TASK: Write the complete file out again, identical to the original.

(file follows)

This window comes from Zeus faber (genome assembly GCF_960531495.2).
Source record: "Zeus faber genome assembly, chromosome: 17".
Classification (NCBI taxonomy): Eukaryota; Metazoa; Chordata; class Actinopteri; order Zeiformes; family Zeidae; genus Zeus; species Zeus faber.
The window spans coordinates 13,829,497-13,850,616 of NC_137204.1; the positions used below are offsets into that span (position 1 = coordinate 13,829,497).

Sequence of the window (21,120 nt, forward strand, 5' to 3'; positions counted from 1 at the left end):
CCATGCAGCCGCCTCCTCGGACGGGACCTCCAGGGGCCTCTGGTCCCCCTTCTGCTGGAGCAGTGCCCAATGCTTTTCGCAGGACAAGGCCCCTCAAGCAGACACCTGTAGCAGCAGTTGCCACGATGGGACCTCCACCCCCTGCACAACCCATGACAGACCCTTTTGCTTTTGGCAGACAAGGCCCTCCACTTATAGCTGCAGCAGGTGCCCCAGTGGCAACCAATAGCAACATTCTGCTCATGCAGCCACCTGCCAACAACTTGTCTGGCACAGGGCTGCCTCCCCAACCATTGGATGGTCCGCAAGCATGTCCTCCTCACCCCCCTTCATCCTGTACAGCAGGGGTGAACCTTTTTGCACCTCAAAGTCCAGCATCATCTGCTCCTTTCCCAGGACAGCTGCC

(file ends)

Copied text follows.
This window comes from Zeus faber (genome assembly GCF_960531495.2).
Source record: "Zeus faber genome assembly, chromosome: 17".
Classification (NCBI taxonomy): Eukaryota; Metazoa; Chordata; class Actinopteri; order Zeiformes; family Zeidae; genus Zeus; species Zeus faber.
The window spans coordinates 13,829,497-13,850,616 of NC_137204.1; the positions used below are offsets into that span (position 1 = coordinate 13,829,497).

Sequence of the window (21,120 nt, forward strand, 5' to 3'; positions counted from 1 at the left end):
CCATGCAGCCGCCTCCTCGGACGGGACCTCCAGGGGCCTCTGGTCCCCCTTCTGCTGGAGCAGTGCCCAATGCTTTTCGCAGGACAAGGCCCCTCAAGCAGACACCTGTAGCAGCAGTTGCCACGATGGGACCTCCACCCCCTGCACAACCCATGACAGACCCTTTTGCTTTTGGCAGACAAGGCCCTCCACTTATAGCTGCAGCAGGTGCCCCAGTGGCAACCAATAGCAACATTCTGCTCATGCAGCCACCTGCCAACAACTTGTCTGGCACAGGGCTGCCTCCCCAACCATTGGATGGTCCGCAAGCATGTCCTCCTCACCCCCCTTCATCCTGTACAGCAGGGGTGAACCTTTTTGCACCTCAAAGTCCAGCATCATCTGCTCCTTTCCCAGGACAGCTGCC